There is potentially exciting news for space geeks everywhere – the propellantless engine known as EmDrive seems to actually work. A few months ago, it was announced that a peer-reviewed paper on the EmDrive was accepted for publication, and that paper has now been curiously leaked.
The paper was authored by Harold White and six other engineers and scientists from NASA's Eagleworks Laboratory. It's not clear yet if this was the version approved for publication. It claims that the EmDrive produces 1.2 millinewtons per kilowatt of power supplied.
"Thrust data from forward, reverse, and null suggests that the system is consistently performing with a thrust to power ratio of 1.2 ± 0.1 millinewtons per kilowatt," the team wrote in the paper's abstract.
This might seem small at first, since NASA uses ion thrusters in probes like Dawn with a thrust-to-power ratio of about 60 millinewtons per kilowatt. However, the EmDrive has an advantage: It doesn’t require propellant.
And that’s the controversial property of the EmDrive. It appears to be producing a reaction without the need for an action, violating Newton’s third law of dynamics. The engine is a conical copper container that generates thrust when filled with microwaves.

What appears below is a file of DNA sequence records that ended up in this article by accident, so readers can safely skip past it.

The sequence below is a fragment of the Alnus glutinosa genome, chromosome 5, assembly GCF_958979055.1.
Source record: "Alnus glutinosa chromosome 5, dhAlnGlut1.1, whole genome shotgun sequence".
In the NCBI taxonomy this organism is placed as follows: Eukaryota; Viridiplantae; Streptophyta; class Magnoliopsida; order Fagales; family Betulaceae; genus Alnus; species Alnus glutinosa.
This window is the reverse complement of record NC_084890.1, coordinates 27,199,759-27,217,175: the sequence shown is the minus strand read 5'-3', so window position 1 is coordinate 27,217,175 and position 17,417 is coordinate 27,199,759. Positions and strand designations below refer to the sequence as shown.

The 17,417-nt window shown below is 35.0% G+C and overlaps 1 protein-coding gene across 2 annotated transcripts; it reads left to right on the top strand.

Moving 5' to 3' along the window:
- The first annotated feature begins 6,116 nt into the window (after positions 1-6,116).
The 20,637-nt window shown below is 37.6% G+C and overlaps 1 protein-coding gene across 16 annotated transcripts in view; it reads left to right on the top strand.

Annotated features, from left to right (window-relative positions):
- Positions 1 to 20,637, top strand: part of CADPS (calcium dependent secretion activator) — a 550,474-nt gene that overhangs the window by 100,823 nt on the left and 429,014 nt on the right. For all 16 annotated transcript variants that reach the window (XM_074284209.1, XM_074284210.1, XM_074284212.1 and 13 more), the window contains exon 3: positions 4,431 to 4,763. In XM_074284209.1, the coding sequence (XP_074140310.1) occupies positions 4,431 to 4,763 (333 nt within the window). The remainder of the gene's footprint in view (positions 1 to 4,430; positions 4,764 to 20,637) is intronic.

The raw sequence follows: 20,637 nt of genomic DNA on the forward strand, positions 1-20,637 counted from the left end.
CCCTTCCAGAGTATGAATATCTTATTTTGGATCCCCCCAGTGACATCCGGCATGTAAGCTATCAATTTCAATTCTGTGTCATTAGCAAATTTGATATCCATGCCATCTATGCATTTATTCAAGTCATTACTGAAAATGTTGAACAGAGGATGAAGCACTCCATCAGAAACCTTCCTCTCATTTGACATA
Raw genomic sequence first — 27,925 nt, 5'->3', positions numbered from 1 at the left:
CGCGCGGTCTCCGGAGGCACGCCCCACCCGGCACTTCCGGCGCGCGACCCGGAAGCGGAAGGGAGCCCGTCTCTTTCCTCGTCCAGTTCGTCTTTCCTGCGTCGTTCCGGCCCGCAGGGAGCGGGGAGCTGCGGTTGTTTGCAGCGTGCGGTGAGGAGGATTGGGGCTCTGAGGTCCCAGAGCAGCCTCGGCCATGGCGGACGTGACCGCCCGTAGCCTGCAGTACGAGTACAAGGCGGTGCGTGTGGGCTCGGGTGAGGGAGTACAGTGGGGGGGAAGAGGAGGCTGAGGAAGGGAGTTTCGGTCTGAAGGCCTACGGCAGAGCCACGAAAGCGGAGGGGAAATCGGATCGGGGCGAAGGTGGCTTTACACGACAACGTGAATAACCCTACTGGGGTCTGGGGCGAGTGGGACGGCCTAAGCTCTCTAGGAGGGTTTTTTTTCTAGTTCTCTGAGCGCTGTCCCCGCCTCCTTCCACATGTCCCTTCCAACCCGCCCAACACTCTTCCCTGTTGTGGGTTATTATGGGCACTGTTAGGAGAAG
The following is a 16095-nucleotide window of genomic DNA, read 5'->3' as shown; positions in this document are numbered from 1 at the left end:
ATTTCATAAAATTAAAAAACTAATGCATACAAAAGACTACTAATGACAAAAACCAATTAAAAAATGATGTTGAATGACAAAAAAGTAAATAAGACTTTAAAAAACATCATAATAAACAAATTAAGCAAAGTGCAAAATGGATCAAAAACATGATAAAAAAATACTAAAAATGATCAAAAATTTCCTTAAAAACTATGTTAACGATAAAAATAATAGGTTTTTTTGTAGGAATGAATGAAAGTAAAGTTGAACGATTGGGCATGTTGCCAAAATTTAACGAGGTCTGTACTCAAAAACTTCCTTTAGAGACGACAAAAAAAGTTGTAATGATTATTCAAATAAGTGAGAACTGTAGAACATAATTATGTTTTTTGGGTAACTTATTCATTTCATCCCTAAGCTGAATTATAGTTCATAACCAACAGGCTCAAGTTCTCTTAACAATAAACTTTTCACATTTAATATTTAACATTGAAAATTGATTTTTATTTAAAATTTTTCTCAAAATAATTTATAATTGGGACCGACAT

In the paper, which will be published by the American Institute of Aeronautics and Astronautics (AIAA) Journal of Propulsion and Power next month, the researchers believe that the force is the measurable reaction to the oscillating microwave photons in a quantum vacuum field.
Their explanation requires an uncommon and hardly accepted interpretation of quantum mechanics, known as the realist interpretation. This view states that the probabilistic measurements we obtain from quantum mechanics is due to the combination of a real particle that has a perfectly determined path and velocity and a “pilot wave” that generates the probabilities we observe.
These ideas have been discussed since the inception of quantum mechanics, and even Einstein claimed that there must be some "hidden variables" inside quantum mechanics. The hidden variable theory was shown to be less likely than one chance in 170 million.
Another paper, published in June, suggests that the cause for the thrust has to do with the shape of the cavity and the energy of the photons. The researchers, who are unaffiliated with the EmDrive team, suggest that photons interact with themselves in a destructive way and that the conical structure creates an imbalance of photons on one side, thus producing thrust.
Potential explanations will be flocking in as soon as the paper is officially published. In the paper, the team detail how they carefully tried to account for many potential sources of error, and it seems they might have shown that the EmDrive does indeed work. Of course, more experiments will be necessary to confirm the findings.